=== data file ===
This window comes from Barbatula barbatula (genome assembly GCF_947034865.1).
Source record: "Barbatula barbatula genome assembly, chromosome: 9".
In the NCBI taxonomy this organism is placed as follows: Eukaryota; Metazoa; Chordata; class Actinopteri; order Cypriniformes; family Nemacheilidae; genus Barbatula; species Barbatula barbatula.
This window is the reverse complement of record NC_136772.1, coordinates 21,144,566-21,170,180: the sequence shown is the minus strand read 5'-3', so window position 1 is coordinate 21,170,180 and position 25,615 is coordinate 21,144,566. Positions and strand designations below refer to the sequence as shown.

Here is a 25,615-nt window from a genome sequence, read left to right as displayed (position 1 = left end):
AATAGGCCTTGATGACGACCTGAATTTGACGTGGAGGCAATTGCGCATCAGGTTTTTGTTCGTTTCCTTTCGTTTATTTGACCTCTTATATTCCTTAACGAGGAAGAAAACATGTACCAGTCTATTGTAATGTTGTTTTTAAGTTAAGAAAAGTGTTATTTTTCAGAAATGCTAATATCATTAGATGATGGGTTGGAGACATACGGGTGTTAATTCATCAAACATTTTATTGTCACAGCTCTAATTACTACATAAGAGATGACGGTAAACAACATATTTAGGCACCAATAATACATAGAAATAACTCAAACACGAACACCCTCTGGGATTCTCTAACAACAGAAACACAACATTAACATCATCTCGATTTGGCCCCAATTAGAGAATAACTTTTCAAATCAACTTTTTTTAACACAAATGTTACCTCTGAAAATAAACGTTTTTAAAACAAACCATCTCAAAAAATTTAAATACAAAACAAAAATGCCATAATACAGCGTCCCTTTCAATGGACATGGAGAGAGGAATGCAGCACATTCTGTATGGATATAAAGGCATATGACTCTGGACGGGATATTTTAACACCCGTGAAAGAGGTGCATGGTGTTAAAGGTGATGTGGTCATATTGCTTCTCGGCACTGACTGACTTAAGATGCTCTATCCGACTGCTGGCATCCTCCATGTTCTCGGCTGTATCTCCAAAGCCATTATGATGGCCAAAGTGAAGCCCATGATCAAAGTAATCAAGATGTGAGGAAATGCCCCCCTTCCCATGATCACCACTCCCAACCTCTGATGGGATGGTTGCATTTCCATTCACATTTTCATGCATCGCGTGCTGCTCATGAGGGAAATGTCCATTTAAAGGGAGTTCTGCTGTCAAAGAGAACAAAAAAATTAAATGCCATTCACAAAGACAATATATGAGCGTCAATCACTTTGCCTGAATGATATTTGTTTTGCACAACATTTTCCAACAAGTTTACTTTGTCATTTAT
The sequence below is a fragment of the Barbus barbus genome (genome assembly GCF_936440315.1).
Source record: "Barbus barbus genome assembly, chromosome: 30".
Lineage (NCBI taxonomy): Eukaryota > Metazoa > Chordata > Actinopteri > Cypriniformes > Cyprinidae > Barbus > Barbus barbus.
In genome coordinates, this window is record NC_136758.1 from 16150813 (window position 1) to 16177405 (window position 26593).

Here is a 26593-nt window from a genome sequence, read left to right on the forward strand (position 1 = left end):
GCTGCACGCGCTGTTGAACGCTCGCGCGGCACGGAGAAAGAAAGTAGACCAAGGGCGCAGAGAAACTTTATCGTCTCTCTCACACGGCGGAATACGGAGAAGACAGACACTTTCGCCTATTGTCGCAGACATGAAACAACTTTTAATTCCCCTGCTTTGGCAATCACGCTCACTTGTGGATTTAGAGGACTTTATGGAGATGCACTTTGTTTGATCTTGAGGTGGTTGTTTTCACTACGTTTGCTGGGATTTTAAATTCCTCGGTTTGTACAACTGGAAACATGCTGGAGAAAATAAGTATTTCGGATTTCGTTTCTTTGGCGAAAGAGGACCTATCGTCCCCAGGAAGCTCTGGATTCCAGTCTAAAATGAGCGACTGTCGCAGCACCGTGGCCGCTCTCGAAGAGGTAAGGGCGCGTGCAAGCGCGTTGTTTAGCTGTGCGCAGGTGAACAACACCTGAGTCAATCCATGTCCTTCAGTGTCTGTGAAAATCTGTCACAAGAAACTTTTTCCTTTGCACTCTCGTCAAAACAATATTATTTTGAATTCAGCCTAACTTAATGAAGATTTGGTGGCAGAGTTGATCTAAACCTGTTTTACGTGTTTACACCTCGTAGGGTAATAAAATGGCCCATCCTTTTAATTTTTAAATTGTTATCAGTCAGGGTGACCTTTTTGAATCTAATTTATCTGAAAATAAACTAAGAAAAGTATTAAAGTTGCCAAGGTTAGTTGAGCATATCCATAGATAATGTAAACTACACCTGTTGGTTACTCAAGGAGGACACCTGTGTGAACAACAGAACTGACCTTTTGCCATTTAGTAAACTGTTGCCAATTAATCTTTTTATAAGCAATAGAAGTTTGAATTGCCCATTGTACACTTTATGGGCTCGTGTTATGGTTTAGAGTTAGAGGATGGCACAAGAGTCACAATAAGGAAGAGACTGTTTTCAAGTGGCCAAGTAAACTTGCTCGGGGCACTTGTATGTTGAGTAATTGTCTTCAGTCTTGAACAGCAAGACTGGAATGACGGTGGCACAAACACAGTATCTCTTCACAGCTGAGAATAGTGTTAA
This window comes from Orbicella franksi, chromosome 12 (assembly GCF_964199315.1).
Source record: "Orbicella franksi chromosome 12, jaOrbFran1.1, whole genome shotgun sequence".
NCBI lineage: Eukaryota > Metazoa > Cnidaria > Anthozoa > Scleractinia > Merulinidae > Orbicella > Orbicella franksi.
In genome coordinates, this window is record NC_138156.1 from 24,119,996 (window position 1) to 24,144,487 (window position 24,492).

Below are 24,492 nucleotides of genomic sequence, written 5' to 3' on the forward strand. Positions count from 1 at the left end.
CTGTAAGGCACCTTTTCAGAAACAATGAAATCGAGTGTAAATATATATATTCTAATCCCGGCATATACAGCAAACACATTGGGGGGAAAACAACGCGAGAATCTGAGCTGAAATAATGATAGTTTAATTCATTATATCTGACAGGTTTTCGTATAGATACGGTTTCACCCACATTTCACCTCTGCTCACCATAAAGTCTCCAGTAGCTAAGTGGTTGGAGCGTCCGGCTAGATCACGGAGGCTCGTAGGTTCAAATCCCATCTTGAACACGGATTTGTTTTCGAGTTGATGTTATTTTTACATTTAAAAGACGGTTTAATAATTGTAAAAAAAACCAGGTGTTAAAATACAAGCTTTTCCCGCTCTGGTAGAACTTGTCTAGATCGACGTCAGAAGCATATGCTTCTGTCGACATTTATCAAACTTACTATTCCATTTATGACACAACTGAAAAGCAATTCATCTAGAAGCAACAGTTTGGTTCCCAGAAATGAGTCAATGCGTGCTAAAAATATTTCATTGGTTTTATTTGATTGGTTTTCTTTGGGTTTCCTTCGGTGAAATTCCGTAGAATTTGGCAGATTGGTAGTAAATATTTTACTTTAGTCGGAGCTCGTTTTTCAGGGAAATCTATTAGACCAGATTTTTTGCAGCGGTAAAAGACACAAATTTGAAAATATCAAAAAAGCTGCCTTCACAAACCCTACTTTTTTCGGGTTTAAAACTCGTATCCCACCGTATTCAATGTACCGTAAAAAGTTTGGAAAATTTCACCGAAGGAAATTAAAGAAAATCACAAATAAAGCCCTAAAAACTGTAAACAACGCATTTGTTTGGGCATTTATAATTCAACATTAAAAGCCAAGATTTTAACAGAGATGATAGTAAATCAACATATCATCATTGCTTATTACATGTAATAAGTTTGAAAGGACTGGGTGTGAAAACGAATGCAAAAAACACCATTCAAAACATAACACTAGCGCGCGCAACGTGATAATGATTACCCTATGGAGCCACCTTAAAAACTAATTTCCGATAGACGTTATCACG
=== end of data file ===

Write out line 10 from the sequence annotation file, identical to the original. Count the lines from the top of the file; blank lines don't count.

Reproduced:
In genome coordinates, this window is record NC_136758.1 from 16150813 (window position 1) to 16177405 (window position 26593).